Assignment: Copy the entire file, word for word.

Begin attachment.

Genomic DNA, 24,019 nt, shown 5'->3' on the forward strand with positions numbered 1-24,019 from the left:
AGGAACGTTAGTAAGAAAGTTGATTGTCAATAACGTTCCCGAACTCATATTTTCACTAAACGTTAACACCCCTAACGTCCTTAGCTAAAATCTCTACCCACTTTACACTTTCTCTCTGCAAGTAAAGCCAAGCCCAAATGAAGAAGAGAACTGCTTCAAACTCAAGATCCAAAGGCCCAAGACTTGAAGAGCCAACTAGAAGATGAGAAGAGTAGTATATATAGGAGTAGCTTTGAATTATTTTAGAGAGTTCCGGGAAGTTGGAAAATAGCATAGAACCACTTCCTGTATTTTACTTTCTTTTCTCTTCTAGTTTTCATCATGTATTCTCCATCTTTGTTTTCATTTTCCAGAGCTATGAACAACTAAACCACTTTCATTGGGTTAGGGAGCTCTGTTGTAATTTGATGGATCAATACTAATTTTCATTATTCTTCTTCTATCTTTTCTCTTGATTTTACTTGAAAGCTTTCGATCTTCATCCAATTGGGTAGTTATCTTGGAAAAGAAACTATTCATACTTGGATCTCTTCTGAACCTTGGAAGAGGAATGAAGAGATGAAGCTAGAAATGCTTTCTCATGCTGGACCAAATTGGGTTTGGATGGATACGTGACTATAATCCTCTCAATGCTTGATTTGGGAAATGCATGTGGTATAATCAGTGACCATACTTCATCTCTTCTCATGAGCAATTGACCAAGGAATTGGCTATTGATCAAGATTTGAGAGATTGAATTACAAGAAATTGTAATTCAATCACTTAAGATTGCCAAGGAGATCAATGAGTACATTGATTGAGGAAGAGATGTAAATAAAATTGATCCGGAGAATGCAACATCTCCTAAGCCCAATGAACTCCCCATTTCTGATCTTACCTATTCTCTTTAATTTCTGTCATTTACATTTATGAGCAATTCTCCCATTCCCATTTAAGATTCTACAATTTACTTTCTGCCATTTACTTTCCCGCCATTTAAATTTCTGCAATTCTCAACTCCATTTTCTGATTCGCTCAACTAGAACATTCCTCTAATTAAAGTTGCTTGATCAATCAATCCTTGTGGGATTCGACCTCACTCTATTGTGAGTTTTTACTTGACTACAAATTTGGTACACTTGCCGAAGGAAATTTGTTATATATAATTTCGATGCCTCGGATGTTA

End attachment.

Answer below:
Genomic DNA, 24,019 nt, shown 5'->3' on the forward strand with positions numbered 1-24,019 from the left:
AGGAACGTTAGTAAGAAAGTTGATTGTCAATAACGTTCCCGAACTCATATTTTCACTAAACGTTAACACCCCTAACGTCCTTAGCTAAAATCTCTACCCACTTTACACTTTCTCTCTGCAAGTAAAGCCAAGCCCAAATGAAGAAGAGAACTGCTTCAAACTCAAGATCCAAAGGCCCAAGACTTGAAGAGCCAACTAGAAGATGAGAAGAGTAGTATATATAGGAGTAGCTTTGAATTATTTTAGAGAGTTCCGGGAAGTTGGAAAATAGCATAGAACCACTTCCTGTATTTTACTTTCTTTTCTCTTCTAGTTTTCATCATGTATTCTCCATCTTTGTTTTCATTTTCCAGAGCTATGAACAACTAAACCACTTTCATTGGGTTAGGGAGCTCTGTTGTAATTTGATGGATCAATACTAATTTTCATTATTCTTCTTCTATCTTTTCTCTTGATTTTACTTGAAAGCTTTCGATCTTCATCCAATTGGGTAGTTATCTTGGAAAAGAAACTATTCATACTTGGATCTCTTCTGAACCTTGGAAGAGGAATGAAGAGATGAAGCTAGAAATGCTTTCTCATGCTGGACCAAATTGGGTTTGGATGGATACGTGACTATAATCCTCTCAATGCTTGATTTGGGAAATGCATGTGGTATAATCAGTGACCATACTTCATCTCTTCTCATGAGCAATTGACCAAGGAATTGGCTATTGATCAAGATTTGAGAGATTGAATTACAAGAAATTGTAATTCAATCACTTAAGATTGCCAAGGAGATCAATGAGTACATTGATTGAGGAAGAGATGTAAATAAAATTGATCCGGAGAATGCAACATCTCCTAAGCCCAATGAACTCCCCATTTCTGATCTTACCTATTCTCTTTAATTTCTGTCATTTACATTTATGAGCAATTCTCCCATTCCCATTTAAGATTCTACAATTTACTTTCTGCCATTTACTTTCCCGCCATTTAAATTTCTGCAATTCTCAACTCCATTTTCTGATTCGCTCAACTAGAACATTCCTCTAATTAAAGTTGCTTGATCAATCAATCCTTGTGGGATTCGACCTCACTCTATTGTGAGTTTTTACTTGACTACAAATTTGGTACACTTGCCGAAGGAAATTTGTTATATATAATTTCGATGCCTCGGATGTTA